With Bryce Harper, Stephen Strasburg and Ryan Zimmerman, the Nationals now have three franchise players
Tuesday, August 17, 2010; 3:08 AM
Baseball fans can win two ways. Their team can be great. Or a player can be so sublime that his performance, year after year, almost every day for six months at a time, gives so much accumulated pleasure that his individual art actually rivals victory.
On average in a 30-team sport, a town gets to celebrate a world title about once a generation. So, what binds us to the game, the team and the ritual enjoyments of a season if our highest celebrations arrive so rarely? Usually, it's our favorite individual players, especially those who amaze or even inspire us.
A franchise and a town are lucky if they have one such player a generation. Washington had only one glimpse of one Hall of Fame player - Harmon Killebrew for a few years - between the '30s and the day the last version of the Senators left town in '71.
Now, after a $9.9-million deal with less than a minute to go before a midnight signing deadline, the Nationals have added Bryce Harper to Stephen Strasburg and Ryan Zimmerman. A team that, little more than a year ago, seemed almost hopeless, now has three players with face-of-franchise talent, ages 17, 22 and 25, spaced out to anchor a franchise for a decade.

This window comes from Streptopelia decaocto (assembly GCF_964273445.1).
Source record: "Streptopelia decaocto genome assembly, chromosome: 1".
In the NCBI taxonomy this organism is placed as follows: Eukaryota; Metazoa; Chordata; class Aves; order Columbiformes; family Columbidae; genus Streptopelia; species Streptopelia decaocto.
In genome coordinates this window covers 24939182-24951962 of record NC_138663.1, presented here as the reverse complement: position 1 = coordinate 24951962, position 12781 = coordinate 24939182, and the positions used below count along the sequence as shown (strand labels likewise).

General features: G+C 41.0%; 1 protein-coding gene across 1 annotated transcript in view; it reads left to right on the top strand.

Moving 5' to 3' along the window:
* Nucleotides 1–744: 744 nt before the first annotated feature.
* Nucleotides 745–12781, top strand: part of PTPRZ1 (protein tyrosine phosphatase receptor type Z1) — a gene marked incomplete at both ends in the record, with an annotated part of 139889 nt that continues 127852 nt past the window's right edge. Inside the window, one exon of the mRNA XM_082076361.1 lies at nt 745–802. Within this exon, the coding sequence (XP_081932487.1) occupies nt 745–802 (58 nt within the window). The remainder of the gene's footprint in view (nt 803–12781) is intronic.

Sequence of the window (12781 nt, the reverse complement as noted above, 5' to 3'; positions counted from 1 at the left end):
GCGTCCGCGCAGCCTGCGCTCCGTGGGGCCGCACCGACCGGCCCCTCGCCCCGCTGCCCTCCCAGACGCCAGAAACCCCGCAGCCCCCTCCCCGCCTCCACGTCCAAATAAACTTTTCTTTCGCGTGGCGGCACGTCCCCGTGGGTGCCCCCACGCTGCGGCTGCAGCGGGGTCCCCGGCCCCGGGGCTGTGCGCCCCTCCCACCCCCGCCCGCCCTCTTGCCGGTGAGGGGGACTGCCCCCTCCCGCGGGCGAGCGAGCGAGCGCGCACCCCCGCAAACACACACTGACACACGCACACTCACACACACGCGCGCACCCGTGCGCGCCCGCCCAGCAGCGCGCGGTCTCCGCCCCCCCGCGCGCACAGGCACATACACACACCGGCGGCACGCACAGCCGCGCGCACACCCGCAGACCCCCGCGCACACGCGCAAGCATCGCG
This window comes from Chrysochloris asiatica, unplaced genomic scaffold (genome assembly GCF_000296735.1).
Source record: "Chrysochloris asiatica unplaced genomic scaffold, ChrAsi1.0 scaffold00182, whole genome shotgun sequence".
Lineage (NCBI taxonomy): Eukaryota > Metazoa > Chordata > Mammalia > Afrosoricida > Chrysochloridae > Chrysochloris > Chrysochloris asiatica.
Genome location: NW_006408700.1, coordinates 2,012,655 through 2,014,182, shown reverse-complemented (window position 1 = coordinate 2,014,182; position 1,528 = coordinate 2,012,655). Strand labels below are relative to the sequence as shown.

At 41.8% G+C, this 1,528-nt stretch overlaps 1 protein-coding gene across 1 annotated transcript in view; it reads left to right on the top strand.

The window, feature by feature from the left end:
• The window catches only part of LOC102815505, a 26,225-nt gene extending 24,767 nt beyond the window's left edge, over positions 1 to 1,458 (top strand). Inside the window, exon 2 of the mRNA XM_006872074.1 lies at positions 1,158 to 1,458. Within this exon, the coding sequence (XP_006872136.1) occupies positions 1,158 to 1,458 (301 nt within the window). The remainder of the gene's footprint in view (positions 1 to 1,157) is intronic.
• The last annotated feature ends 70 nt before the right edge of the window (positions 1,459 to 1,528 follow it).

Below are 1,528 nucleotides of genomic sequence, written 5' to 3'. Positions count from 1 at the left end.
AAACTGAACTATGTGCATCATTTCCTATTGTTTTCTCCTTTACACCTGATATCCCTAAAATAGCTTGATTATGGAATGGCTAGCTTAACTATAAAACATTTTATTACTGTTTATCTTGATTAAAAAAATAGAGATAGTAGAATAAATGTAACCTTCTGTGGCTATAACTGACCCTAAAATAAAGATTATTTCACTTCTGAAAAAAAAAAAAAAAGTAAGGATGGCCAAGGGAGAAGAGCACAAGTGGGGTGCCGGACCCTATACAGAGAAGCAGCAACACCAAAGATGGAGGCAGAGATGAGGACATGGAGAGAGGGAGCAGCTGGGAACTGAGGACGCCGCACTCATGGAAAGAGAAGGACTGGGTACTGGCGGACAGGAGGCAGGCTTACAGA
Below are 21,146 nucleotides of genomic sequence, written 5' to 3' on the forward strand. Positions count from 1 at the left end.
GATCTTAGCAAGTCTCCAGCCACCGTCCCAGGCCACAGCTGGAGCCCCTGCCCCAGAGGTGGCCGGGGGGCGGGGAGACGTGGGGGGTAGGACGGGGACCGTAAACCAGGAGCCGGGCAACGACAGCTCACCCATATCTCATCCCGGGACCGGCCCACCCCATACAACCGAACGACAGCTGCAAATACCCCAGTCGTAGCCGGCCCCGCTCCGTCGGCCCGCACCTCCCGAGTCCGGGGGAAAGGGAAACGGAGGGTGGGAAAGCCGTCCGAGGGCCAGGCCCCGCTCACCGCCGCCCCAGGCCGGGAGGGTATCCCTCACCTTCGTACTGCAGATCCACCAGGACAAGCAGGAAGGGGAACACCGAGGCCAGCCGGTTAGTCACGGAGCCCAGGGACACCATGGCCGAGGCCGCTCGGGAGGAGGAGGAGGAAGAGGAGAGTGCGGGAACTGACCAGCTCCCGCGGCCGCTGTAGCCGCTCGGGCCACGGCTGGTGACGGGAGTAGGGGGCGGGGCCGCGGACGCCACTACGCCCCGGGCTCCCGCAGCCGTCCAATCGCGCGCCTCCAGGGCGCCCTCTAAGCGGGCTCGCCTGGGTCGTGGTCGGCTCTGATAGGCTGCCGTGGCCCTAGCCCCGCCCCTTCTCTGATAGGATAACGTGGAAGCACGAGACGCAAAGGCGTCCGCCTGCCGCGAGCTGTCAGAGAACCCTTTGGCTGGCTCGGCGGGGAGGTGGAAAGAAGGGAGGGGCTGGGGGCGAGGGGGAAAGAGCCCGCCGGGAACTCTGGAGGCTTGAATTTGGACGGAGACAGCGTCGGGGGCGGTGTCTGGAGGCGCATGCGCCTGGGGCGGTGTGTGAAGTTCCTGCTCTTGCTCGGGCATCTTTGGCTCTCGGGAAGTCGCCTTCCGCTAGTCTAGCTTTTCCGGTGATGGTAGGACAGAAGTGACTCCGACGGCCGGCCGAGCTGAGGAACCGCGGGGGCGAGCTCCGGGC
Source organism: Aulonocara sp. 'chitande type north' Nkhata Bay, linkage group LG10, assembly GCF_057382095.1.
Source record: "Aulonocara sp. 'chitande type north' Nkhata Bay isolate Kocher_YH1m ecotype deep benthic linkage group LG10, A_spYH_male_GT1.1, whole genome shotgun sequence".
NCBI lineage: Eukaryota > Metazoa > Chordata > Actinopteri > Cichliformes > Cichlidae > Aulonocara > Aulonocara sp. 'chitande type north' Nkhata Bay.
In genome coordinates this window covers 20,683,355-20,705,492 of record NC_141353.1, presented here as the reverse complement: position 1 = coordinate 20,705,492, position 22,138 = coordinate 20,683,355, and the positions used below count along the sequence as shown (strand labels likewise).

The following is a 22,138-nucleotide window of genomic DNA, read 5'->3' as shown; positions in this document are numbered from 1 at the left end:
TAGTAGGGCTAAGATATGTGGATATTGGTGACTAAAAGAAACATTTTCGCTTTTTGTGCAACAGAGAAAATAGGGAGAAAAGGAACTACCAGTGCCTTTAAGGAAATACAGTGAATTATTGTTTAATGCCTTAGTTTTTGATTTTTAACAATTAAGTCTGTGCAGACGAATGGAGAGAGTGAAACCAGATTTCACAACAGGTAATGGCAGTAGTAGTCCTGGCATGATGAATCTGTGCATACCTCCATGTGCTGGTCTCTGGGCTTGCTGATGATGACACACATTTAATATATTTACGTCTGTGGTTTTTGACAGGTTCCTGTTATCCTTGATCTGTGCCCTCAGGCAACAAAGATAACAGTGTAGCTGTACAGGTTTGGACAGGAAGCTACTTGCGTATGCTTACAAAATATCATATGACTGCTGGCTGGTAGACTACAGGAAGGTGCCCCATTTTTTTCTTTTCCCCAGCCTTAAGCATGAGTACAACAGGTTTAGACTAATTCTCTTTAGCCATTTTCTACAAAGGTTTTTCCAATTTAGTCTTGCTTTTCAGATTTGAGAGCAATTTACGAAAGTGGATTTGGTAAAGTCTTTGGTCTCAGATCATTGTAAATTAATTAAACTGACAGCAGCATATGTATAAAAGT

Within 364 days, the Nationals have signed two young players who, according to almost every independent judge of talent in the sport (not just Nats publicists) have the potential to become as great as the very best power pitchers and sluggers who ever lived.
The first to sign, Strasburg, has in less than a year already delivered a partial verdict: Exceeded initial expectations.
It's not smoke. It's happening. Just five years after getting a team back after a 33-year absence, Washington fans are getting a reward that, while perhaps not as cherished as a World Series, ranks enormously high. If you believe in the wheel of karma, you must be tempted to spinning 'round to "Washington" again.
Few franchises ever have a moment even remotely similar to what the Nats are experiencing. Strasburg will be under team control through the 2016 season and Harper, if he becomes a regular at 21, would be an indentured Nats employee until 2020.
If you can't build on that foundation, what are you waiting for?
Maybe, in time, both of these No. 1 overall draft picks will become historic players. Or one will. Or neither. But only Washington will get to watch up close, hometown style, for a fat juicy handful of seasons at the very least.
Just as exciting, the Nats possess the formative years for Harper and Strasburg when the mystery of potential unfolds or fails.
In an extra twist, if Zimmerman, already a winner of a gold glove and a Silver Slugger, keeps improving as he has again this year, the day may come when his entire career is one of those that a whole town never forgets.